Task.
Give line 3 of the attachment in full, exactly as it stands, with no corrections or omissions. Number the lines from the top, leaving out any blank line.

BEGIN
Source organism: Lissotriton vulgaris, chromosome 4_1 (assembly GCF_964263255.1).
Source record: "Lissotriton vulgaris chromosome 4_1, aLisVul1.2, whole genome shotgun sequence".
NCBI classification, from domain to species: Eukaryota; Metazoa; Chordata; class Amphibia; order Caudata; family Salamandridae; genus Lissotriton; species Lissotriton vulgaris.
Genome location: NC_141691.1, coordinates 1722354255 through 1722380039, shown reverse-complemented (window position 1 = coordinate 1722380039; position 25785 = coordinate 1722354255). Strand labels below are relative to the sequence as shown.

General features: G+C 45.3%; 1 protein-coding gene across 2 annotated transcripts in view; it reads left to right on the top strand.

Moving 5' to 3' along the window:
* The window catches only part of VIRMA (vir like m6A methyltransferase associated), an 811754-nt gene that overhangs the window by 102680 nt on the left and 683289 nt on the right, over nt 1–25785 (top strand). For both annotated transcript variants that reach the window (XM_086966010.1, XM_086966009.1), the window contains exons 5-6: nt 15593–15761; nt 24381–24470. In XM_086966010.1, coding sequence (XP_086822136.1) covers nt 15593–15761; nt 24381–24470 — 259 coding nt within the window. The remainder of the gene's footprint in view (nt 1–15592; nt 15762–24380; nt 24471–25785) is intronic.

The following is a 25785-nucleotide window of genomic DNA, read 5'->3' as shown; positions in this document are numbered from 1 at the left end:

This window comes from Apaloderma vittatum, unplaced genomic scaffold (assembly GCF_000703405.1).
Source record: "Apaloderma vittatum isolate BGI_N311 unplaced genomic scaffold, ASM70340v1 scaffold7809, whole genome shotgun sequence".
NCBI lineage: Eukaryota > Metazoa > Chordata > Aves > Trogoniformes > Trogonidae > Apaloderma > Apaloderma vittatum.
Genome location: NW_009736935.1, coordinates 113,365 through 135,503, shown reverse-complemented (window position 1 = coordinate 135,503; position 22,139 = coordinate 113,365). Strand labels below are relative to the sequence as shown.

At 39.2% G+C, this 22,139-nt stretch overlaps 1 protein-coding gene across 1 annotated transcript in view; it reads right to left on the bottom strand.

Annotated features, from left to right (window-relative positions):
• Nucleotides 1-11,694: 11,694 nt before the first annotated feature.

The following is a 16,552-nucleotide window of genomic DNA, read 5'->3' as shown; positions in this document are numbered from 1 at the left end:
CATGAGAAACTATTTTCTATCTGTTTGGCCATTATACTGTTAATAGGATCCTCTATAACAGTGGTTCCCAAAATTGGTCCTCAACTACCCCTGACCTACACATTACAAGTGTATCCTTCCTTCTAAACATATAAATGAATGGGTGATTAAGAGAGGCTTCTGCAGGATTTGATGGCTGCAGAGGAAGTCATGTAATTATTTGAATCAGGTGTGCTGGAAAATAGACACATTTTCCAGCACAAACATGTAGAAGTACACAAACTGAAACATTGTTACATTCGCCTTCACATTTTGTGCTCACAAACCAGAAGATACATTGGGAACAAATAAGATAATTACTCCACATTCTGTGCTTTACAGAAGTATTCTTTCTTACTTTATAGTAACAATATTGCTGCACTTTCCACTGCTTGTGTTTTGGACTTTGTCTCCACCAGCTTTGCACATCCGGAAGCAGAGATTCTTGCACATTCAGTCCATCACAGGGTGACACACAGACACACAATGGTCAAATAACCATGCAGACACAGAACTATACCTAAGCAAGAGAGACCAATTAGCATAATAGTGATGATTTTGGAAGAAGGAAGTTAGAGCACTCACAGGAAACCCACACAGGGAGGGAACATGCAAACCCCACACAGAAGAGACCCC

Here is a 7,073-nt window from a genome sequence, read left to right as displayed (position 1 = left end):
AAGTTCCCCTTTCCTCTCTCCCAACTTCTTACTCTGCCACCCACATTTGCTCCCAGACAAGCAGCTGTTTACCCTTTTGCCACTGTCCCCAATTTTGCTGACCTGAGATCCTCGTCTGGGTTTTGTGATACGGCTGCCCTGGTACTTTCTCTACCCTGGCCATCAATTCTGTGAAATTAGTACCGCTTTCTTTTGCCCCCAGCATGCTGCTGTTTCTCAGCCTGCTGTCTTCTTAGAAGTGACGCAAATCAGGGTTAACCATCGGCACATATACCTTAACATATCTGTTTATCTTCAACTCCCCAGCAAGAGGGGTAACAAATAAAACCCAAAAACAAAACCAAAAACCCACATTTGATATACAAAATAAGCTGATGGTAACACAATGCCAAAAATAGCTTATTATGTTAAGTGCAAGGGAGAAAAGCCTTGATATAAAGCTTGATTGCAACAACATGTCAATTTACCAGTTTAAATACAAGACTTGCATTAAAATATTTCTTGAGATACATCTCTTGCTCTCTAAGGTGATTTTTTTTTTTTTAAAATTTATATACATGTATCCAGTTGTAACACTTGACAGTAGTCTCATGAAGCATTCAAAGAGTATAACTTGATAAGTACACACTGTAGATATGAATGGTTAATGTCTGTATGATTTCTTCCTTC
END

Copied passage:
NCBI classification, from domain to species: Eukaryota; Metazoa; Chordata; class Amphibia; order Caudata; family Salamandridae; genus Lissotriton; species Lissotriton vulgaris.